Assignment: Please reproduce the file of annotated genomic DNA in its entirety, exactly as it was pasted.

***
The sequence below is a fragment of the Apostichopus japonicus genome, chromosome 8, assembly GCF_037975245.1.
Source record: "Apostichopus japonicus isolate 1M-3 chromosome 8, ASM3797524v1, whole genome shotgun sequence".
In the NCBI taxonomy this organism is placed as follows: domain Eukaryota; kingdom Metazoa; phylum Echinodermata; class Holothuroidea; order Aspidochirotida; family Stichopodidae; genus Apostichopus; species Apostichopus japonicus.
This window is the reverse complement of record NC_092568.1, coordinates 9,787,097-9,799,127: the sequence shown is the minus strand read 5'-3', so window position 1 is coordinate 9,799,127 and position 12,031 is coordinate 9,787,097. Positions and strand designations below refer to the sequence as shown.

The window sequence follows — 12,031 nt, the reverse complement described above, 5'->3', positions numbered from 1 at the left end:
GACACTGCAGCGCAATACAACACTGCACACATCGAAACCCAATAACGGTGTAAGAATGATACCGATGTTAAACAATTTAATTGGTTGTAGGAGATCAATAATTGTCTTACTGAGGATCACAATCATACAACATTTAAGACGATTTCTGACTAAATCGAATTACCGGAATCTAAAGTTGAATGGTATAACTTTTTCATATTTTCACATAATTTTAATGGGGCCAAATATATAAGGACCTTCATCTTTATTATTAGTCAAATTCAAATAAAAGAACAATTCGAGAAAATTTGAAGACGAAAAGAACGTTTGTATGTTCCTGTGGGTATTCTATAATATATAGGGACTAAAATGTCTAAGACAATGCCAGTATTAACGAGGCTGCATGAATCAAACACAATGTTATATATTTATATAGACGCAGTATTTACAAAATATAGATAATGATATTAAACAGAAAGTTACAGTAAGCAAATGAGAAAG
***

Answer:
The sequence below is a fragment of the Apostichopus japonicus genome, chromosome 8, assembly GCF_037975245.1.
Source record: "Apostichopus japonicus isolate 1M-3 chromosome 8, ASM3797524v1, whole genome shotgun sequence".
In the NCBI taxonomy this organism is placed as follows: domain Eukaryota; kingdom Metazoa; phylum Echinodermata; class Holothuroidea; order Aspidochirotida; family Stichopodidae; genus Apostichopus; species Apostichopus japonicus.
This window is the reverse complement of record NC_092568.1, coordinates 9,787,097-9,799,127: the sequence shown is the minus strand read 5'-3', so window position 1 is coordinate 9,799,127 and position 12,031 is coordinate 9,787,097. Positions and strand designations below refer to the sequence as shown.

The window sequence follows — 12,031 nt, the reverse complement described above, 5'->3', positions numbered from 1 at the left end:
GACACTGCAGCGCAATACAACACTGCACACATCGAAACCCAATAACGGTGTAAGAATGATACCGATGTTAAACAATTTAATTGGTTGTAGGAGATCAATAATTGTCTTACTGAGGATCACAATCATACAACATTTAAGACGATTTCTGACTAAATCGAATTACCGGAATCTAAAGTTGAATGGTATAACTTTTTCATATTTTCACATAATTTTAATGGGGCCAAATATATAAGGACCTTCATCTTTATTATTAGTCAAATTCAAATAAAAGAACAATTCGAGAAAATTTGAAGACGAAAAGAACGTTTGTATGTTCCTGTGGGTATTCTATAATATATAGGGACTAAAATGTCTAAGACAATGCCAGTATTAACGAGGCTGCATGAATCAAACACAATGTTATATATTTATATAGACGCAGTATTTACAAAATATAGATAATGATATTAAACAGAAAGTTACAGTAAGCAAATGAGAAAG